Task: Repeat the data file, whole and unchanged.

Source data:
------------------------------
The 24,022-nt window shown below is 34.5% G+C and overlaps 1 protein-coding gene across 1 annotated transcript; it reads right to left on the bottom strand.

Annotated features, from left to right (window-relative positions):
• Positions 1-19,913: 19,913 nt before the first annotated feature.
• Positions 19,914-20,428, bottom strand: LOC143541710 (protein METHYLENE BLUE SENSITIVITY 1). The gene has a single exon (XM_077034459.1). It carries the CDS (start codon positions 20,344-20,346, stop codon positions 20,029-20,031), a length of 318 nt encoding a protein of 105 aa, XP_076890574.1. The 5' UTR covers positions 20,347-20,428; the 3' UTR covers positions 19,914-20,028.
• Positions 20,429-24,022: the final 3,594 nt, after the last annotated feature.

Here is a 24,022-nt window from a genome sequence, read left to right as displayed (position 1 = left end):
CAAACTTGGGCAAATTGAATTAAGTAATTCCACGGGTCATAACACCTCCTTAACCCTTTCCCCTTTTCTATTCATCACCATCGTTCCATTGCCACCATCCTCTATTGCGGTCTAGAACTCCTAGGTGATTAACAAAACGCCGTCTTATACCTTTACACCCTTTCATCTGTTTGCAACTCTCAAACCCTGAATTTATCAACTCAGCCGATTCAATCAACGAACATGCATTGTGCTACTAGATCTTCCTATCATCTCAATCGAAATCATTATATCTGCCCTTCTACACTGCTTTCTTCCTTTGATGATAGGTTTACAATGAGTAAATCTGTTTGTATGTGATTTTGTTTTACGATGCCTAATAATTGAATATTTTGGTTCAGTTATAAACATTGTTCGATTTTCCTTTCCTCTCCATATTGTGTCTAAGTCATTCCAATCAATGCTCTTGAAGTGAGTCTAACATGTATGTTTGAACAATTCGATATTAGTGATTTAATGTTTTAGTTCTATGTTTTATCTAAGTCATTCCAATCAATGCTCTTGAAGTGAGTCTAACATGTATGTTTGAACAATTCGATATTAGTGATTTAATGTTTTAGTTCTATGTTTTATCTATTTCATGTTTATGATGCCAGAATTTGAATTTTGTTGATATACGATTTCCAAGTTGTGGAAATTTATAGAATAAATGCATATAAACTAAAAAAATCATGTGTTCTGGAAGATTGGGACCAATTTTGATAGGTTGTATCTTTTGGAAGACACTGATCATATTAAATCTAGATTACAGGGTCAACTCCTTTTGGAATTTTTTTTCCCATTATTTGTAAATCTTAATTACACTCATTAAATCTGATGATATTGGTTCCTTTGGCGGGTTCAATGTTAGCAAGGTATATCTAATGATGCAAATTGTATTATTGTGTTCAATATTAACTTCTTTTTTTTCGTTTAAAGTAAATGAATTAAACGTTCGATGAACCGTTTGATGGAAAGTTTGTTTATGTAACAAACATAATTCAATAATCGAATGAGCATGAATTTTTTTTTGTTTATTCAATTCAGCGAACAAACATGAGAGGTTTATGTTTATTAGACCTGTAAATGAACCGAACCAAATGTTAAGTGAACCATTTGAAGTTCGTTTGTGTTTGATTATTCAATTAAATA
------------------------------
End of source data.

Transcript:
The 24,022-nt window shown below is 34.5% G+C and overlaps 1 protein-coding gene across 1 annotated transcript; it reads right to left on the bottom strand.

Annotated features, from left to right (window-relative positions):
• Positions 1-19,913: 19,913 nt before the first annotated feature.
• Positions 19,914-20,428, bottom strand: LOC143541710 (protein METHYLENE BLUE SENSITIVITY 1). The gene has a single exon (XM_077034459.1). It carries the CDS (start codon positions 20,344-20,346, stop codon positions 20,029-20,031), a length of 318 nt encoding a protein of 105 aa, XP_076890574.1. The 5' UTR covers positions 20,347-20,428; the 3' UTR covers positions 19,914-20,028.
• Positions 20,429-24,022: the final 3,594 nt, after the last annotated feature.

Here is a 24,022-nt window from a genome sequence, read left to right as displayed (position 1 = left end):
CAAACTTGGGCAAATTGAATTAAGTAATTCCACGGGTCATAACACCTCCTTAACCCTTTCCCCTTTTCTATTCATCACCATCGTTCCATTGCCACCATCCTCTATTGCGGTCTAGAACTCCTAGGTGATTAACAAAACGCCGTCTTATACCTTTACACCCTTTCATCTGTTTGCAACTCTCAAACCCTGAATTTATCAACTCAGCCGATTCAATCAACGAACATGCATTGTGCTACTAGATCTTCCTATCATCTCAATCGAAATCATTATATCTGCCCTTCTACACTGCTTTCTTCCTTTGATGATAGGTTTACAATGAGTAAATCTGTTTGTATGTGATTTTGTTTTACGATGCCTAATAATTGAATATTTTGGTTCAGTTATAAACATTGTTCGATTTTCCTTTCCTCTCCATATTGTGTCTAAGTCATTCCAATCAATGCTCTTGAAGTGAGTCTAACATGTATGTTTGAACAATTCGATATTAGTGATTTAATGTTTTAGTTCTATGTTTTATCTAAGTCATTCCAATCAATGCTCTTGAAGTGAGTCTAACATGTATGTTTGAACAATTCGATATTAGTGATTTAATGTTTTAGTTCTATGTTTTATCTATTTCATGTTTATGATGCCAGAATTTGAATTTTGTTGATATACGATTTCCAAGTTGTGGAAATTTATAGAATAAATGCATATAAACTAAAAAAATCATGTGTTCTGGAAGATTGGGACCAATTTTGATAGGTTGTATCTTTTGGAAGACACTGATCATATTAAATCTAGATTACAGGGTCAACTCCTTTTGGAATTTTTTTTCCCATTATTTGTAAATCTTAATTACACTCATTAAATCTGATGATATTGGTTCCTTTGGCGGGTTCAATGTTAGCAAGGTATATCTAATGATGCAAATTGTATTATTGTGTTCAATATTAACTTCTTTTTTTTCGTTTAAAGTAAATGAATTAAACGTTCGATGAACCGTTTGATGGAAAGTTTGTTTATGTAACAAACATAATTCAATAATCGAATGAGCATGAATTTTTTTTTGTTTATTCAATTCAGCGAACAAACATGAGAGGTTTATGTTTATTAGACCTGTAAATGAACCGAACCAAATGTTAAGTGAACCATTTGAAGTTCGTTTGTGTTTGATTATTCAATTAAATA